Last month, I gave one of the plenary talks at the The 4th International Conference on Algal Biomass, Biofuels and Bioproducts in Santa Fe, NM. As I reported in the blog last month, my presentation covered regulatory and scientific issues relating to the use of genetically modified algae for the production of fuels and chemicals. My slides from the presentation are available at my SlideShare site, but in today’s post I’ll summarize some of the key points I made during the talk, with links to posts on this blog where some of this information has previously been presented.
I began by providing an very brief overview of some of the strategies being contemplated for the use of advanced biotechnology to improve industrially useful algae strains (January 21, 2010 post). I also provided a historical perspective on how the U.S. biotechnology framework emerged in the 1980s, and some of the scientific assumptions on which it was based (April 6, 2010 post). Throughout the presentation, I tried to stress the point that, although the U.S. (and international) regulatory frameworks inevitably single out certain genetically modified organisms for scrutiny beyond that given to strains improved by classical, nonrecombinant methods, any needed regulatory approvals for engineered organisms can easily be obtained with proper planning and management.
I next discussed EPA’s biotechnology regulations under the Toxic Substances Control Act (TSCA), which have been frequently discussed here on the blog beginning on April 21, 2010 and most recently earlier this week. Although at times in the past there has been some uncertainty about the jurisdiction for industrial uses of engineered algae (June 9, 2010 post), it is now clear that EPA considers both algae and cyanobacteria to fall within the scope of its regulations. I described these regulations and the requirements they impose both for research and commercial use of those engineered organisms falling within that scope in posts of May 3, 2010 and May 11, 2010, and I discussed the impact of these rules on use of modified algae in a post on September 17, 2013. Commercial uses (or importation into the U.S.) of intergeneric microorganisms for those uses within the scope of TSCA require filing Microbial Commercial Activity Notices (MCANs) with EPA. Although many R&D activities would be exempt from MCAN reporting if carried out in a laboratory or other contained facility, any proposed outdoor testing of an engineered microorganism or algae for a TSCA-regulated purpose would require EPA review and approval through the filing of a TSCA Experimental Release Application (TERA).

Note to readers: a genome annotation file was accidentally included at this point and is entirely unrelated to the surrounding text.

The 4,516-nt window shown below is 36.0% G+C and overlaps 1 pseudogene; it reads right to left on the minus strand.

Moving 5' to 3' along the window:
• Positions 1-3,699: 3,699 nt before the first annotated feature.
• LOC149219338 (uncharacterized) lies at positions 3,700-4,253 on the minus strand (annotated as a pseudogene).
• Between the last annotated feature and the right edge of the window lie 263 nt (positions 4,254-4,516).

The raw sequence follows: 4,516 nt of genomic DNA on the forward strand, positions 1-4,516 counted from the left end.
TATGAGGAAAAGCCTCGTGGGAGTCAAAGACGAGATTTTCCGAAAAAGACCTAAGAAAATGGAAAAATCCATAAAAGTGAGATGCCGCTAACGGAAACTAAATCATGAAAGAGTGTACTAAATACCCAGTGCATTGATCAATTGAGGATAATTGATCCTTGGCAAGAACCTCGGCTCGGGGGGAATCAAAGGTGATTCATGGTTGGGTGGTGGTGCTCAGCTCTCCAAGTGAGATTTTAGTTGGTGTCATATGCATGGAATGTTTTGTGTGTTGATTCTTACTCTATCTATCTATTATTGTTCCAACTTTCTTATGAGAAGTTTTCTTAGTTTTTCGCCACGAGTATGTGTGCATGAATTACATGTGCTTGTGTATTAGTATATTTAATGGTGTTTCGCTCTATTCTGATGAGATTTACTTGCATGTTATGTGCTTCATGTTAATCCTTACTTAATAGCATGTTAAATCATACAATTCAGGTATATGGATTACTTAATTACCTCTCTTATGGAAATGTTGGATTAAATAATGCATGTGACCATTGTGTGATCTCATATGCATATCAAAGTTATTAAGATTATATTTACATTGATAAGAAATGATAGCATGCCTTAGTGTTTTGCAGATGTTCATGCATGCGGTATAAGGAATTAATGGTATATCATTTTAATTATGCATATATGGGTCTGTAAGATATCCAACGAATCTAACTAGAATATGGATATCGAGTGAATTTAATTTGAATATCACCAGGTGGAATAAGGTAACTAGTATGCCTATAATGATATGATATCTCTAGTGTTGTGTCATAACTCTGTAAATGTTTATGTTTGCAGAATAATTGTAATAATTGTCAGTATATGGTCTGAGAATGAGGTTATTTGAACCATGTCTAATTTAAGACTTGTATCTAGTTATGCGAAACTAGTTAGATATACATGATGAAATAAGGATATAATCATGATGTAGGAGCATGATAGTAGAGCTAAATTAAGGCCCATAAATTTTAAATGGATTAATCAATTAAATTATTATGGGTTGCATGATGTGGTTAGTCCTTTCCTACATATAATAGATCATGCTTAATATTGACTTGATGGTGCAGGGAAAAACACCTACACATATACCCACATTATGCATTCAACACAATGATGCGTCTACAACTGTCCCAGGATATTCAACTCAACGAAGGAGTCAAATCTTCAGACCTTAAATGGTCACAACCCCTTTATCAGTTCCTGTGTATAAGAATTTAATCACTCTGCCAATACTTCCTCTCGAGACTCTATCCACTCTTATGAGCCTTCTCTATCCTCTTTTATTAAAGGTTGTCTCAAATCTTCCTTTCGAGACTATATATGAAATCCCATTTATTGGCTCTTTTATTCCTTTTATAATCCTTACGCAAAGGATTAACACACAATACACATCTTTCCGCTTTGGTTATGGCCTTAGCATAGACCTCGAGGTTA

I spent a bit of time in the talk discussing TERAs, a subject which I’ve also covered in two recent blog entries (posts of November 4, 2013 and December 19, 2013). Although TERAs require submission to EPA of a fair amount of information about the engineered organism, the proposed outdoor experiment, and the means of controlling and monitoring the experiment, the regulations provide for an expedited (60 day) review. But more importantly, the TERA process provides a reasonable mechanism to allow industry and academic researchers to conduct stepwise outdoor testing of modified algae under an appropriate level of regulatory oversight. Specifically, EPA approval of a TERA would allow investigators from either industry or academia to conduct small-scale experimentation with minimal government oversight, but under conditions enabling the gathering of data (e.g. on potential dispersal or environmental survival of the organism) that will be useful to assess the risks of larger-scale outdoor uses. As I described in the December 19, 2013 post, EPA recently reviewed and approved the first TERAs for open-pond use of modified algae, submitted by Sapphire Energy; tests which have already been carried out under these approvals.